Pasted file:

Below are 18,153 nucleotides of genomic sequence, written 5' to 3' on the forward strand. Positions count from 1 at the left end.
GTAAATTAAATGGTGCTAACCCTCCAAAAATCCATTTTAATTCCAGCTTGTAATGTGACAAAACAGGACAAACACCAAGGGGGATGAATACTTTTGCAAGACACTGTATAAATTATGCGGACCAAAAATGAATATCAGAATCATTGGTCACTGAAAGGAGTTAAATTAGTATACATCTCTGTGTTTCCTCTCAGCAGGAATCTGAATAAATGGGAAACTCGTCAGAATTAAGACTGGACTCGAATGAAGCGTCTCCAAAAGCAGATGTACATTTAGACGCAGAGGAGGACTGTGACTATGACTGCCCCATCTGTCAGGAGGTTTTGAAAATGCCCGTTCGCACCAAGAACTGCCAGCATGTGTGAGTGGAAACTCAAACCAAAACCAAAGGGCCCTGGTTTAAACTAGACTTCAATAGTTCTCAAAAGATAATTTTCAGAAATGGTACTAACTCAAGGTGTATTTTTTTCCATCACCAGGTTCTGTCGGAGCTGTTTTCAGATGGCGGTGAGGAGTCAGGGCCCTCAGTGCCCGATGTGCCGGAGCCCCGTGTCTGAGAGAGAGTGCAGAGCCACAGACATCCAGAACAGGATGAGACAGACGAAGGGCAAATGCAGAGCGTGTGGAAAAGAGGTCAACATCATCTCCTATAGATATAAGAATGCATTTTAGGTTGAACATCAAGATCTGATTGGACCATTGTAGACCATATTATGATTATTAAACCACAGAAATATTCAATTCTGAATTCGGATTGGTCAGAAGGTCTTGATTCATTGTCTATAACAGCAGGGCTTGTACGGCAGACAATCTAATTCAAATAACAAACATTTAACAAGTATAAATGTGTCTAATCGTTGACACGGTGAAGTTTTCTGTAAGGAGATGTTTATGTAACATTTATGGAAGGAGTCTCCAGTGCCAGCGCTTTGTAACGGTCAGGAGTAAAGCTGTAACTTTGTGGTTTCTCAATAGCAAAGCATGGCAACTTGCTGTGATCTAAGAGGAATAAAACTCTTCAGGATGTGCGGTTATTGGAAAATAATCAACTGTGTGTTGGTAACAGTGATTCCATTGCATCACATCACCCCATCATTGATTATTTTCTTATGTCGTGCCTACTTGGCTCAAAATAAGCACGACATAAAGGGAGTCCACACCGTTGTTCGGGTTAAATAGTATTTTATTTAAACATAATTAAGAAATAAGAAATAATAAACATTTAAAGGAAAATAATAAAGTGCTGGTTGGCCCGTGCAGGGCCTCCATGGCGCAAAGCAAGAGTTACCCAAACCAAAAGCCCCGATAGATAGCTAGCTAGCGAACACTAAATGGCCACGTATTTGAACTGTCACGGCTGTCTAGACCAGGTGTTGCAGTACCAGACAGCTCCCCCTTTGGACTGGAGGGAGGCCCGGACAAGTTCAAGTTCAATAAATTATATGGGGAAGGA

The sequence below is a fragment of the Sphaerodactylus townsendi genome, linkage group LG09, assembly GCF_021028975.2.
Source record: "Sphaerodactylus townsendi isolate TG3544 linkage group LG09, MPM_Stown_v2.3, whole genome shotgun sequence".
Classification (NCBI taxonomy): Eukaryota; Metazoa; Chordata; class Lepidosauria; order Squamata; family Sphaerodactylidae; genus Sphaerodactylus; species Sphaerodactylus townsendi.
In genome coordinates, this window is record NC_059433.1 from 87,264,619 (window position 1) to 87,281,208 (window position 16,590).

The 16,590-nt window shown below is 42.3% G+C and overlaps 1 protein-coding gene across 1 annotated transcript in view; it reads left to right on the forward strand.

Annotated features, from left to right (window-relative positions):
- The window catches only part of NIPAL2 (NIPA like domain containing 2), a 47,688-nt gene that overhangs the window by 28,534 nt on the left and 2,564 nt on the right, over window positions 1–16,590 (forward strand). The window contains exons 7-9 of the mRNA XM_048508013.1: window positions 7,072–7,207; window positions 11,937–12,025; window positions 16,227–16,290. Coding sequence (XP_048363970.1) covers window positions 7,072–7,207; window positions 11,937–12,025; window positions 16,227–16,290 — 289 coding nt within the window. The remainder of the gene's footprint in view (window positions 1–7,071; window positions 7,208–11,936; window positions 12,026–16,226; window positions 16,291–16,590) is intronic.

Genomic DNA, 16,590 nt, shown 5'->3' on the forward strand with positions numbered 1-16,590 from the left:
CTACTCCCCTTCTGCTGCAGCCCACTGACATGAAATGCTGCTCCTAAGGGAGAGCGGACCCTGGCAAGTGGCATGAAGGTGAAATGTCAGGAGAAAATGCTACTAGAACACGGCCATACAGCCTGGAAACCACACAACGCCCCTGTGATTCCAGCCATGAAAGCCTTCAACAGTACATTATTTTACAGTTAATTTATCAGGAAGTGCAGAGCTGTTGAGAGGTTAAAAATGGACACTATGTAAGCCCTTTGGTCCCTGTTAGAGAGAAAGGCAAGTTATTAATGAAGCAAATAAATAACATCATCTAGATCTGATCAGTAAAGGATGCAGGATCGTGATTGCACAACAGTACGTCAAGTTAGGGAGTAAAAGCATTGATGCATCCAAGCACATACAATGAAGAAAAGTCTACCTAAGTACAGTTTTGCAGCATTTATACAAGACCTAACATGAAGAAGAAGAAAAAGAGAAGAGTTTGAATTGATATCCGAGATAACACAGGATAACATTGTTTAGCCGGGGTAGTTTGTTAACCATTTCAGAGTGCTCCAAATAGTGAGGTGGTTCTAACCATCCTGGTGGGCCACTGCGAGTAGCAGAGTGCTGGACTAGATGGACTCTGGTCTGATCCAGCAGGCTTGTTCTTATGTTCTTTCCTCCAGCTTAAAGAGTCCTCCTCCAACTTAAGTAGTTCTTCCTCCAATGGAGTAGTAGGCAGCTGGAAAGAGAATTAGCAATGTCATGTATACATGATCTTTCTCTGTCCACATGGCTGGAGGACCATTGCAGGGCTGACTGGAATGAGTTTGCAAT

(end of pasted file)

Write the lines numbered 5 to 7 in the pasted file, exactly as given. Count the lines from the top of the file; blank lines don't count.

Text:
Classification (NCBI taxonomy): Eukaryota; Metazoa; Chordata; class Lepidosauria; order Squamata; family Sphaerodactylidae; genus Sphaerodactylus; species Sphaerodactylus townsendi.
In genome coordinates, this window is record NC_059433.1 from 87,264,619 (window position 1) to 87,281,208 (window position 16,590).

The 16,590-nt window shown below is 42.3% G+C and overlaps 1 protein-coding gene across 1 annotated transcript in view; it reads left to right on the forward strand.